Is Intermittent Fasting Safe?

intermittent fasting

Intermittent fasting is growing in popularity as a way to control weight and appetite, but is it safe?

I recently read an article that changed my opinion of whether or not this could be a good way to control my cravings and even my blood sugar.

The good news is that it works and it’s more effective than you might think. In fact, the gal that wrote this article literally made me change the way I think of how this dieting method works.

I would absolutely call it a way of life, rather than a diet.

Although at first glance it may look like a fad, you may want to reconsider once you read this article in its entirety.

Allison Young, wrote this article in Prevention, and I’ll give you the link at the end of the article, but I want to share with you what I discovered about intermittent fasting.

The Basis for Intermittent Fasting

Can you remember the last time you said you were going on a diet?

Chances are, you clearly remember this. You may in fact have just said this yesterday….for the 50th time.

It’s okay. You certainly aren’t alone, and I can’t tell you that I have NEVER made this statement.

I get it. Ladies want to look good in their swimsuits, and men want to look good in their trunks…or whatever.

The thing is, it’s best to take an approach that actually improves your overall health.

This is why I am now a fan of intermittent fasting.

The article I read by Allison Young is life-changing for me, and it could for you as well. As always, I’ll encourage you to talk to your doctor about this.

What I appreciate most about Allison, is that she is in fact a real eater. She LOVES to eat. She was always thinking about food. I am like that too. Are you?

Even if you are, I want you to consider that you could do something that will change your life. This is most likely something worth trying. (I cannot speak for you, but I am glad I tried it).

Here are some things you should be aware of regarding this lifestyle change:

  • There are various versions of this
  • You should read the research that is available before you make a decision
  • You will most likely want to try a gradual approach to this lifestyle change
  • Allison read research published by Mark Mattson, a neuroscientist

There is plenty of bad information out there about dieting and fitness, so you have to really research and compare before you make a final decision.

The research that he discusses is based upon effectively treating Parkinson’s Disease and Alzheimer’s. Low and behold, it does work.

In fact, those who may fear they have symptoms like the profile of these diseases may be curious to know whether or not this can put an end to those symptoms. At the very least, what if those symptoms you suffer from could be reduced?

This is great news, but there’s more.

It’s a gradual process, and this gradual approach will set you up for success NOT failure.

When Allison went at the fasting approach for just 12 hours, rather than the recommended harsh 18 hour gap, she stuck with it, and after a week she said those food thoughts began to go away.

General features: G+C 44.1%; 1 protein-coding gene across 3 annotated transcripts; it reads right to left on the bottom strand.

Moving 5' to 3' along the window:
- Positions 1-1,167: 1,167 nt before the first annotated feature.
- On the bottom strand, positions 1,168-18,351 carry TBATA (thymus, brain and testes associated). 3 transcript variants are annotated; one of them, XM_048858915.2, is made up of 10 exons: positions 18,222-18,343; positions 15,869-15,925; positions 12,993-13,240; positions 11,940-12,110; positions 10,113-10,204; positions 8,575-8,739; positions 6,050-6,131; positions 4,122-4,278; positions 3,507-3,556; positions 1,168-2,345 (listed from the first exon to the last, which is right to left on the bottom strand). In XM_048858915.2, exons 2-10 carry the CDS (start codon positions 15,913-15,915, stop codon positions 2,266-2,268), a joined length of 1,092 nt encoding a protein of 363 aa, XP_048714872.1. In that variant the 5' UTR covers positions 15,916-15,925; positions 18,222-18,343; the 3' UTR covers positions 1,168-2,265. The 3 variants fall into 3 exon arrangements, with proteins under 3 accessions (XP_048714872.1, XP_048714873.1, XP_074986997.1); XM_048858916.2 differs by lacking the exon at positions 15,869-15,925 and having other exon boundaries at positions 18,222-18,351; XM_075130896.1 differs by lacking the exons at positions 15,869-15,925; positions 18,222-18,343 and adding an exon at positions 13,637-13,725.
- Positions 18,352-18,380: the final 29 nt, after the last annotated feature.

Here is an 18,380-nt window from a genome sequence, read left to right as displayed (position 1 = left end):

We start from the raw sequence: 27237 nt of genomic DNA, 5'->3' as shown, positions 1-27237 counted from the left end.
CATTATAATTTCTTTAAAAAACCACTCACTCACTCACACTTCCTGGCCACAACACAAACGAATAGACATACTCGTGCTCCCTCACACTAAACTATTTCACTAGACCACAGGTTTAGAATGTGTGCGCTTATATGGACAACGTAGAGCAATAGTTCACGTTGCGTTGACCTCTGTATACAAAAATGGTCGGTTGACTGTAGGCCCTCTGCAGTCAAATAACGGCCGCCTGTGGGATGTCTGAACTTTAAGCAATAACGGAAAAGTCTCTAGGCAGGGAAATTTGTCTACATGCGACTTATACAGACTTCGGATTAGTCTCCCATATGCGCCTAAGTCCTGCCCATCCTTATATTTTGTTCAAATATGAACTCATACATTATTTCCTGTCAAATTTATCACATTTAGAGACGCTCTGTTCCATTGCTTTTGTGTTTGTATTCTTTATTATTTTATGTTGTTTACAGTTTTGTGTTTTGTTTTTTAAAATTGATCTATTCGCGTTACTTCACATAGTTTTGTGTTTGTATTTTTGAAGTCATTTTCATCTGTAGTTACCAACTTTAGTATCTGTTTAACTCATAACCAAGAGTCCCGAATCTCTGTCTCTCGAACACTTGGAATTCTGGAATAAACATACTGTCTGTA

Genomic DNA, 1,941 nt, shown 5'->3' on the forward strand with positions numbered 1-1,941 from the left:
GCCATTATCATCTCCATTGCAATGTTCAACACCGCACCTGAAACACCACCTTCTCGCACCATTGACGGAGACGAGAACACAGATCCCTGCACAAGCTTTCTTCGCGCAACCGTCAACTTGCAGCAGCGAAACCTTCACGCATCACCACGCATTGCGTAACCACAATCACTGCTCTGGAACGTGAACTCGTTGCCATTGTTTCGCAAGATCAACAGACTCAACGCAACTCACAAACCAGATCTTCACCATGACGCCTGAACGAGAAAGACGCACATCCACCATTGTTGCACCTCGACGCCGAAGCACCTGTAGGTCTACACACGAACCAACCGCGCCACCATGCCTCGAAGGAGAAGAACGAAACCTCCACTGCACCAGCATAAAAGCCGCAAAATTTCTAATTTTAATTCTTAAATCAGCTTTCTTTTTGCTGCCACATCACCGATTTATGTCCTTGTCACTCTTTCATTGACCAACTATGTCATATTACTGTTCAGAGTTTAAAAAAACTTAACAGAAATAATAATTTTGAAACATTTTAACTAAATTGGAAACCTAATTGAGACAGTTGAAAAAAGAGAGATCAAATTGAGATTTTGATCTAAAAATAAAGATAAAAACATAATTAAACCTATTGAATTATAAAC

WOW.

She loves food, all the time. If she can do it, can you?

It is worth mentioning that Allison reached out to this neuroscientist to get some advice, so that she could stay on the path to success. Let’s talk about what he told her.

What Mark Mattson Said About Intermittent Fasting

Mark Mattson was ready to help Allison accomplish her goals, and this is what he told her about the gradual approach to intermittent fasting.

Upon rising in the morning, drink some coffee or tea

  • Stay busy until around 1 P.M.
  • If you exercise, do so around noon
  • Eat a moderate amount of healthy food after the workout
  • Eat the majority of your food in a 3 to 4 hour window
  • Make sure that window is late afternoon early evening

That sounds easy right?

It’s all about a gradual approach but yet, it does get easier. I am not saying that this is for you, and there is no sense in being miserable.

If fasting makes you miserable, just skip it….as Allison says in the article. It is not for everyone, and being a busy mom can make you feel like it’s out of reach.

The good news here, is that there are numerous moms I know that have done this and still stick with it today. This is amazing, and they feel great.

They have reported, clearer thinking, improved mood, more energy, and better overall health. Most importantly, those who do this as a lifestyle report being more productive on a more consistent basis.

Do yoga, go walking, or whatever your favorite exercise is, do it before you eat. Do whatever it takes to keep yourself busy in the morning.

Drink your coffee, or even green tea, and see what happens.

It’s amazing.

If you would like to learn more about “intermittent fasting”, and what Allison Young has to say in her article in Prevention, click on this link- http://www.prevention.com/food/i-tried-intermittent-fasting-for-a-week/slide/2.

 

 

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